Wayman, a Vietnam War veteran, is making his first run for public office.
In challenging Mikulski, he faces a well-financed, popular two-term incumbent who trounced her previous two opponents. With $1.2 million in the bank as of Jan. 1, Mikulski has the 27th largest campaign war chest in Congress, according to the nonprofit Center for Responsive Politics.
Even Wayman acknowledged that big-name Republicans have opted against challenging the incumbent Democrat.
"It is extremely daunting. You don't notice a lot of professional politicians in this race, do you?" he said.
But as president and founder of the 11-year-old Systems Consulting Services, Wayman said he is used to pulling off things others find impossible.
Wayman offers voters a clear contrast to Mikulski. His views on most major issues are markedly more conservative.
Some of his goals include:
Reforming the Internal Revenue Service. Wayman said he favors a flat tax.
Improving education. Wayman said he favors helping parents send their children to the school of their choice and breaking the public school "monopoly."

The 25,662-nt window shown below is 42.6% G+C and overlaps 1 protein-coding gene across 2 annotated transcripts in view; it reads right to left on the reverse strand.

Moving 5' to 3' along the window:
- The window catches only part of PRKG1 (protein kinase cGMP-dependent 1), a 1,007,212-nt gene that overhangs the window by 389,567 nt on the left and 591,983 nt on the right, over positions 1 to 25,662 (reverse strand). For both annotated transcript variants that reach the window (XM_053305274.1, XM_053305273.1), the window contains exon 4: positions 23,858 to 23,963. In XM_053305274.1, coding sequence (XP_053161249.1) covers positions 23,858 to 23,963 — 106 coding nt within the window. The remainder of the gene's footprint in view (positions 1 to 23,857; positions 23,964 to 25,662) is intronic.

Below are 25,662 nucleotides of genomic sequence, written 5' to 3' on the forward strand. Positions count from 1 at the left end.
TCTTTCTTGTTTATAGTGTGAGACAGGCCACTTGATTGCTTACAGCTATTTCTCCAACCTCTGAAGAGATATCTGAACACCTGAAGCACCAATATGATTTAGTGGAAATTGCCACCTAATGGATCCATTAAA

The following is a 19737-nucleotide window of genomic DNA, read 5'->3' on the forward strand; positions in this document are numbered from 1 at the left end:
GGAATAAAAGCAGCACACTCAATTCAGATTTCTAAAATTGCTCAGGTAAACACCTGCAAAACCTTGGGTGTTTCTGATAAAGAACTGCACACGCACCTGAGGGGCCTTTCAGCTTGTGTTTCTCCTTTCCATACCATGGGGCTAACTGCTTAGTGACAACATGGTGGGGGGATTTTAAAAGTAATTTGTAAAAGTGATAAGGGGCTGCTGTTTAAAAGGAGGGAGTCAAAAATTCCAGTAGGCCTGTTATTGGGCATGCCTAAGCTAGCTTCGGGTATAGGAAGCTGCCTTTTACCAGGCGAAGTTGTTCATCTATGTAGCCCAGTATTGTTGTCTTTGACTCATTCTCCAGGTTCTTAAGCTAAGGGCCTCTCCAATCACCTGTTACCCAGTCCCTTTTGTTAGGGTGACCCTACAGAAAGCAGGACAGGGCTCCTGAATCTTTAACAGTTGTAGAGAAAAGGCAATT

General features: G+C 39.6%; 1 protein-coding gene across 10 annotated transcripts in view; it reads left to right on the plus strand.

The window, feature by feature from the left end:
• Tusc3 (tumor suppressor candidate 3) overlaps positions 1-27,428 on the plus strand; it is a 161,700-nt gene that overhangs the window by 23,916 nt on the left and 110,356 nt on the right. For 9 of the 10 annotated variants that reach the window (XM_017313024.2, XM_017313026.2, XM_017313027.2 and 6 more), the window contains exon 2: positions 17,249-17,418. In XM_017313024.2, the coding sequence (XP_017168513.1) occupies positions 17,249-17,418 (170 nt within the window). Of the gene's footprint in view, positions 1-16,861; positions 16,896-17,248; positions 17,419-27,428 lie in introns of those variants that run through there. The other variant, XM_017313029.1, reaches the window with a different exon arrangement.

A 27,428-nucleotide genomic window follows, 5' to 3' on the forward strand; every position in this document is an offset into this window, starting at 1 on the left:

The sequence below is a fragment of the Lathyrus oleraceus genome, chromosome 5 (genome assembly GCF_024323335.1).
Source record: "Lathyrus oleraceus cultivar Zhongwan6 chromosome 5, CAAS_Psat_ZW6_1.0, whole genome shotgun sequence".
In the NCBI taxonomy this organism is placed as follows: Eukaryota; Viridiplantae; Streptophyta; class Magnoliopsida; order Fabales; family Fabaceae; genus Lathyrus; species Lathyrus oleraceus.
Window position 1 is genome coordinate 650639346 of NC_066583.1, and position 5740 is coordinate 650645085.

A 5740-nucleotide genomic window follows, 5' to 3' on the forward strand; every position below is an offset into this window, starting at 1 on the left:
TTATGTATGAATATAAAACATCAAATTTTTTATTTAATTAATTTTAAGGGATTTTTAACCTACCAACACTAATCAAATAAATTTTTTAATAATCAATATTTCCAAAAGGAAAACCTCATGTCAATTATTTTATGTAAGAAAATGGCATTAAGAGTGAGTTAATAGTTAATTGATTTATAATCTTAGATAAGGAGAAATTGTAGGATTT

Strengthening the national defense. He said most of the budget cuts the last five years have come from defense and pointed to the crisis in Iraq as a consequence.
"I just don't think we're prepared at all to deal with that from a military standpoint," he said.
Improving public safety. Wayman said he favors increasing the penalties for drug dealers and people who commit crimes with guns.
Wayman said he also favors term limits and would not shy away from "sacred cows," such as the National Endowment for the Arts.
Wayman, who is married and has a 41/2-year-old son, lives in Carroll County.
Before he gets a chance to take on Mikulski, Wayman will have to win the Republican primary on Sept. 15.
So far, two other Republicans have declared candidacies - Montgomery County lawyer Robin Ficker and Thomas Scott.
In addition, Roscoe Mitchell has filed to run as an independent.
The filing deadline is July 6.